Business marketing is the practice of organizations facilitating the sale of their products or services to other companies or organizations.
Differentiate the characteristics of business marketing from consumer marketing
- Demand in business markets exists only because of another demand somewhere in the consumer market.
- The number of products sold in business markets dwarfs the number sold in consumer markets.
- Business marketing generally entails shorter and more direct channels of distribution.
- Business products can be complex, and so can figuring out the buying dynamics of organizations.
- purveyor: Someone who supplies what is needed.
Business marketing is the practice of individuals or organizations—including commercial businesses—facilitating the sale of their products or services to other companies or organizations that in turn resell them, use them as components in products or services they offer, or use them to support their operations. In the broadest sense, the practice of one purveyor of goods doing trade with another is as old as commerce itself. As a niche in the field of marketing as we know it today, however, its history is more recent. Business markets have a derived demand. This means that a demand in business markets exists only because of another demand somewhere in the consumer market. In other words, business markets do not exist in isolation. For example, the demand for restaurant furniture is based on the consumer demand for more restaurants.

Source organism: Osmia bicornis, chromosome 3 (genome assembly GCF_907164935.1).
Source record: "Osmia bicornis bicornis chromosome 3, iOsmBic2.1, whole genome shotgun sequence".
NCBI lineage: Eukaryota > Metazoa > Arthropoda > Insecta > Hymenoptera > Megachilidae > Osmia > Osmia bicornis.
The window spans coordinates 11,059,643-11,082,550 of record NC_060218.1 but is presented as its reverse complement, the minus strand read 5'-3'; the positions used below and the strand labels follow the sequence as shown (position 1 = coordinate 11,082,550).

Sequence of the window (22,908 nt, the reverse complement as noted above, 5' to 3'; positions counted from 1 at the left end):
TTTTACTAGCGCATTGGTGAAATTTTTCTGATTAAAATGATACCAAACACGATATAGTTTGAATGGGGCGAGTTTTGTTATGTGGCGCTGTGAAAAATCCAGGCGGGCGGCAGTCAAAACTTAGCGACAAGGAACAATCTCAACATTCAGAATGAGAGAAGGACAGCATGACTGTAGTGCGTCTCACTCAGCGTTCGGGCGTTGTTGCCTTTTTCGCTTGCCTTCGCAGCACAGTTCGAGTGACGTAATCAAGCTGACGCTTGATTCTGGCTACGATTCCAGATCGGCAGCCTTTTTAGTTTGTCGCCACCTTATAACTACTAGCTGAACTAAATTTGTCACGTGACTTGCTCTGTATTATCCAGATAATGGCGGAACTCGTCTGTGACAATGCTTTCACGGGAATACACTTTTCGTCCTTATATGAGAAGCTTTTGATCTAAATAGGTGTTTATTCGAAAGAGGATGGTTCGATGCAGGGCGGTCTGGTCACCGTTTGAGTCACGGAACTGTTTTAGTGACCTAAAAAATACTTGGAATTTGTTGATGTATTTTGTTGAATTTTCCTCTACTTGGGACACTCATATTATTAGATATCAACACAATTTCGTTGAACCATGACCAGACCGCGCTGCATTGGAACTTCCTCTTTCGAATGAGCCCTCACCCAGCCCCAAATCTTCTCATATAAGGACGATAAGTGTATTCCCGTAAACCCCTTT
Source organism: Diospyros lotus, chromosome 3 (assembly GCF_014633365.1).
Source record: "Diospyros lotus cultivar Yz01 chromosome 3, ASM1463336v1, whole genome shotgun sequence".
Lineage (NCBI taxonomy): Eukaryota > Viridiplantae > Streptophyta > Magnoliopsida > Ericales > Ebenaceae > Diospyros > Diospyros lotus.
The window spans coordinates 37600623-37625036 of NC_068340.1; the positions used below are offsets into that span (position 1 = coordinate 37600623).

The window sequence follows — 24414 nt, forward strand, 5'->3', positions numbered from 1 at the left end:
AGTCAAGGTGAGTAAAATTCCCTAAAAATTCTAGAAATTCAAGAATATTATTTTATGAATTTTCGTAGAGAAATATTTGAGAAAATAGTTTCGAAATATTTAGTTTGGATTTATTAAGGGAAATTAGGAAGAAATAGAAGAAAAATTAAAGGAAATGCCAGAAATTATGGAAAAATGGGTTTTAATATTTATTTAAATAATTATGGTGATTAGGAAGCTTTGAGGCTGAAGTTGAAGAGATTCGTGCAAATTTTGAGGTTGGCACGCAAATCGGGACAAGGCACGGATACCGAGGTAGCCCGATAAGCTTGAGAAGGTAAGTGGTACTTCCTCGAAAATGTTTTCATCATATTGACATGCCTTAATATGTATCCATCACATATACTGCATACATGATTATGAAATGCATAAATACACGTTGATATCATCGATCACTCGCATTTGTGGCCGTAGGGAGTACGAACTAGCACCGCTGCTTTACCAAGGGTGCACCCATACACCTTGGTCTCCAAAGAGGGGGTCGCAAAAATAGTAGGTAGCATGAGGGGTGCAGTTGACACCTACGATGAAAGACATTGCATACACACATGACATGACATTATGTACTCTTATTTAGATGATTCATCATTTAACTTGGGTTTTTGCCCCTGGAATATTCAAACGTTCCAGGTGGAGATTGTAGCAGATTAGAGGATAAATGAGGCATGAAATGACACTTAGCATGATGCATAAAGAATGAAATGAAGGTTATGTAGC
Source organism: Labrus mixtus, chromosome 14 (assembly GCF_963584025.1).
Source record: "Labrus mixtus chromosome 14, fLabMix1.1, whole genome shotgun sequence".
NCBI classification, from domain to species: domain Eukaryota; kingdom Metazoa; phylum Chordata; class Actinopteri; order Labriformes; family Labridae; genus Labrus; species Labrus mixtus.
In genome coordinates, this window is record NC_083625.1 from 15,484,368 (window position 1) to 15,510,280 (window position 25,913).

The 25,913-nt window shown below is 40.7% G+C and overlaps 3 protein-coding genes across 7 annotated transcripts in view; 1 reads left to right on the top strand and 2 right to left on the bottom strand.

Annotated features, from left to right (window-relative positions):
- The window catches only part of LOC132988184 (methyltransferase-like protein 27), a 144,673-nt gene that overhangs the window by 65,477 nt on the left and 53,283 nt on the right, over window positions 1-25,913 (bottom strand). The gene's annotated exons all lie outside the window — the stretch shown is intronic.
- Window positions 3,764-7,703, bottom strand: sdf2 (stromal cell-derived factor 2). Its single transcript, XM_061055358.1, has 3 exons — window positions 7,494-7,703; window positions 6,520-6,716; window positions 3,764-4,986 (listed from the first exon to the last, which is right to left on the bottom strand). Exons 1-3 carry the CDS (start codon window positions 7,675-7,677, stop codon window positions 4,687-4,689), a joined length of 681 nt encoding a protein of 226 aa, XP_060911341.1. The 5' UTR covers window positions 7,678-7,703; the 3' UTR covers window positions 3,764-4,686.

Also known as industrial marketing, business marketing is also called business-to-business marketing, or B2B marketing, for short.
B2B Versus B2C
Business-to-business (B2B) markets differ from business-to-consumer (B2C) markets in many ways. For one, the number of products sold in business markets dwarfs the number sold in consumer markets. Suppose you buy a computer from Dell. The sale amounts to a single transaction for you. But think of all the transactions Dell had to go through to sell you that one computer. Dell had to purchase many parts from many computer component makers. It also had to purchase equipment and facilities to assemble the computers; hire and pay employees; pay money to create and maintain its website and advertisements; and buy insurance, accounting, and financial services to keep its operations running smoothly. Many transactions had to happen before you could purchase your computer. Business products can be very complex. Some need to be custom built or retrofitted for buyers. The products include everything from high-dollar construction equipment to commercial real estate and buildings, military equipment, and billion-dollar cruise liners.
Business marketing generally entails shorter and more direct channels of distribution. While consumer marketing is aimed at large groups through mass media and retailers, the negotiation process between the buyer and seller is more personal in business marketing. A single customer can account for a huge amount of business. Some businesses, like those that supply the U.S. auto industry, have just a handful of customers, i.e., General Motors, Chrysler, Ford, etc. Figuring out the buying dynamics of organizations can also be very complex. Many people within an organization can be part of the buying process and have a say in what ultimately gets purchased, how much of it, and from whom. Having different people involved makes business marketing much more complicated, and because of the quantities each business customer is capable of buying, the stakes are high. However, B2B and B2C marketing do share some basic principles. Namely, the marketer must always:
- successfully match the product or service strengths with the needs of a definable target market;
- position and price to align the product or service with its market, often an intricate balance; and
- communicate and sell the product in the fashion that demonstrates its value effectively to the target market.